Poet Alleges Discrimination at Cleveland State University

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by Jamal Eric Watson

An outspoken tenured professor of English at Cleveland State University whose discrimination lawsuit against the Ohio school is scheduled for a November trial has been served a termination letter only weeks before classes start, according to documents obtained exclusively by Diverse: Issues in Higher Education.

Associate Professor Nuala M. Archer, an internationally distinguished poet who joined CSU’s English Department in 1990 after teaching at Yale University, was notified in a July 22, 2011, letter signed by Provost Geoffery S. Mearns that her dismissal was “because of a pattern of conduct that violated” the collective bargaining agreement between the university and the CSU chapter of the American Association of University Professors, “as well as the basic tenets of professionalism and collegiality.” 

But Archer, in court documents, maintains that the attempted firing—which she is contesting through the union’s grievance process and before Ohio’s State Board of Personnel Review—is yet another wrinkle in a long and concerted effort to destroy and eliminate a vocal critic of alleged discrimination in CSU’s Department of English. 

In her appeal to the board, filed on August 1, Archer alleges retaliatory discipline and asserts whistleblower protection.

In the lawsuit, which she filed last year with Attorney Eric Hall, Archer, who is 56 and White, accuses CSU of age, gender and handicap discrimination, as well as retaliation and intentional infliction of emotional distress. The complaint charged that CSU “has given disparate treatment to substantially younger employees and male employees” and that Archer “has repeatedly been wrongfully denied promotion.” 

CSU has denied the allegations in court filings. CSU General Counsel Sonali Wilson and Mearns declined comment.

Amos Jones, a Washington, D.C.-based constitutional scholar whom Archer retained in late July as appellate counsel in anticipation of complex litigation, says that the conduct of CSU toward Archer is alarming, especially the timing of the letter of dismissal. 

“One of the smoking guns that has arisen over the course of Dr. Archer’s tenure is this July 22 letter, the issuance of which supports her claim that she has battled a retaliatory environment because of her raising issues of racial, gender and other problematic bias allegedly practiced by Cleveland State University,” says Jones, adding that Archer has fought for more than a decade, usually unsuccessfully, to bring students and faculty of color onto the largely White faculty.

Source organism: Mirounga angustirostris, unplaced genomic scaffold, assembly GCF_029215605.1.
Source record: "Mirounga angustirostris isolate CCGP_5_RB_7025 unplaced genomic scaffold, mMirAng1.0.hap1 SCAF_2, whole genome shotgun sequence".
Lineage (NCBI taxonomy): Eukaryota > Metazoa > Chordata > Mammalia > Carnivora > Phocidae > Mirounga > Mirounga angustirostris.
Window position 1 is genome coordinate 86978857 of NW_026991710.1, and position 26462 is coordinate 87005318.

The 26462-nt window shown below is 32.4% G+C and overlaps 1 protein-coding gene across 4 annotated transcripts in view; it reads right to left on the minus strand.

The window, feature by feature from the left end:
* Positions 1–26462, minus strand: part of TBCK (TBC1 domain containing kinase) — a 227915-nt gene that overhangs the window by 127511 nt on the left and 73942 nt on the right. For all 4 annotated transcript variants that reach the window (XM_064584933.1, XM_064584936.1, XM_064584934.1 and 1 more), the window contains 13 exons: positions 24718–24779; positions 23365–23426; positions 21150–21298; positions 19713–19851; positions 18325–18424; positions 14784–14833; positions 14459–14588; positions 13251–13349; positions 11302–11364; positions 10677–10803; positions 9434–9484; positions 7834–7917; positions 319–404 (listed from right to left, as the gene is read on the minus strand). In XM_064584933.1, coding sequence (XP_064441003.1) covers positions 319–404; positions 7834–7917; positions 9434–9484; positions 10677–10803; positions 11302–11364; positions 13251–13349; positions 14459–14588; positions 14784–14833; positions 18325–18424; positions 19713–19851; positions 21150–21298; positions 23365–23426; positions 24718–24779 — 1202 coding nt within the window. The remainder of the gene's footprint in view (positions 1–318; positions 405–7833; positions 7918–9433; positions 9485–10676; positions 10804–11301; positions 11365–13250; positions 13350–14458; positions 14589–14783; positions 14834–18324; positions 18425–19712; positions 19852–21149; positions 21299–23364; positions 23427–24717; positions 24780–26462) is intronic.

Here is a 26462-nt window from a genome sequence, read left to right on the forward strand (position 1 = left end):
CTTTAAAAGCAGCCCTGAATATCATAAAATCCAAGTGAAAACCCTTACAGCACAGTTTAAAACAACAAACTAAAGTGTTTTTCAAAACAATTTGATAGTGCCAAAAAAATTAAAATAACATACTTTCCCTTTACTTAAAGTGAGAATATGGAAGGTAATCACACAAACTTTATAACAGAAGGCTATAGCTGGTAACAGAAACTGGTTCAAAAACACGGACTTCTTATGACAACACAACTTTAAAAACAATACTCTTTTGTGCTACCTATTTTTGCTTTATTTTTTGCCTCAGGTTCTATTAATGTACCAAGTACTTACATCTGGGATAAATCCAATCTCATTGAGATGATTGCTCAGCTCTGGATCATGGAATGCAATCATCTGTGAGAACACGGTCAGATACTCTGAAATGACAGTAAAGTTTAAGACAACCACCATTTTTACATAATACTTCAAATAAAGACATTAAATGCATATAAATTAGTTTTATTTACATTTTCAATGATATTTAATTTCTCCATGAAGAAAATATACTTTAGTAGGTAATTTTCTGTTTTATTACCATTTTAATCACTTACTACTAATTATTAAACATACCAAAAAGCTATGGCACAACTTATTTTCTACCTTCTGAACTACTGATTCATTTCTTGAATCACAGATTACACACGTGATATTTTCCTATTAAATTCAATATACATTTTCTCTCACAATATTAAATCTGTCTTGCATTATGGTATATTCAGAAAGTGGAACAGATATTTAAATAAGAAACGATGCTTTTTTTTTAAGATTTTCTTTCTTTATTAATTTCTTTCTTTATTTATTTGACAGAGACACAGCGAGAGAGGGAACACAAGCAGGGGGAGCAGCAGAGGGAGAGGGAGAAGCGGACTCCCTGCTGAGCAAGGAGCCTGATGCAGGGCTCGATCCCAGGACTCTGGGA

“She’s being railroaded for her outspokenness, in violation of the collective bargaining agreement and her basic rights as a citizen,” says Jones. “To call CSU’s documented violations of procedural and substantive due process glaring would be a gross understatement.”

Archer’s lawsuit further accused CSU of a concerted effort to falsely portray her as mentally unstable in recent years. “On or about June 25, 2010, Defendant sent Plaintiff a letter ordering her to submit to an independent medical examination on or before July 30, 2010 to determine whether Plaintiff was capable of performing the essential functions of her job with or without accommodation,” the complaint alleges. “The letter falsely accused Plaintiff of erratic, disruptive and unpredictable behavior.  Plaintiff did not request any accommodation from Defendant.  The letter threatened Plaintiff with termination if she did not comply.” 

On August 1 of this year, Archer filed a Motion for Injunction before the Court of Claims, challenging the July 22 termination letter and asking the judge in the impending trial to block the termination. CSU opposed that motion on the grounds that the collective bargaining agreement’s grievance process avails Archer recourse.

Jones contends that the assault on Archer has continued in the wake of her filing a collateral grievance, this one with the Ohio State Board of Personnel Review, also on August 1, in which Archer, assuming CSU would lock her out of her two faculty offices, alleged retaliatory actions and asserted whistleblower protection.

Cleveland State is being represented at the pending trail by Randall W. Knutti of the Ohio Attorney General’s office.  Knutti, who filed a memorandum opposing Archer’s motion, did not return a call seeking comment. 

Jones says that Ohio’s legal provisions controlling tenured educators who happen to be state employees are perplexing. 

“An institution of the State of Ohio is going on trial in November, and the State of Ohio is now charged with providing the legal defense of what CSU allegedly has done and is doing,” says Jones. “Yet, the State of Ohio also runs a review board that is to consider Dr. Archer’s challenge to Cleveland State’s attempted firing of Dr. Archer.  This regime raises serious constitutional questions.” 

It remains unclear whether Archer will be teaching this fall.

“If Cleveland State University is hell-bent on destroying the career of this distinguished academic by any means necessary, and denying her due process, then they, at the very least, need to plan on compensating her front pay for the 14 years beyond 2011 over which she would have served CSU with distinction, as she has over the last three decades,” Jones added.

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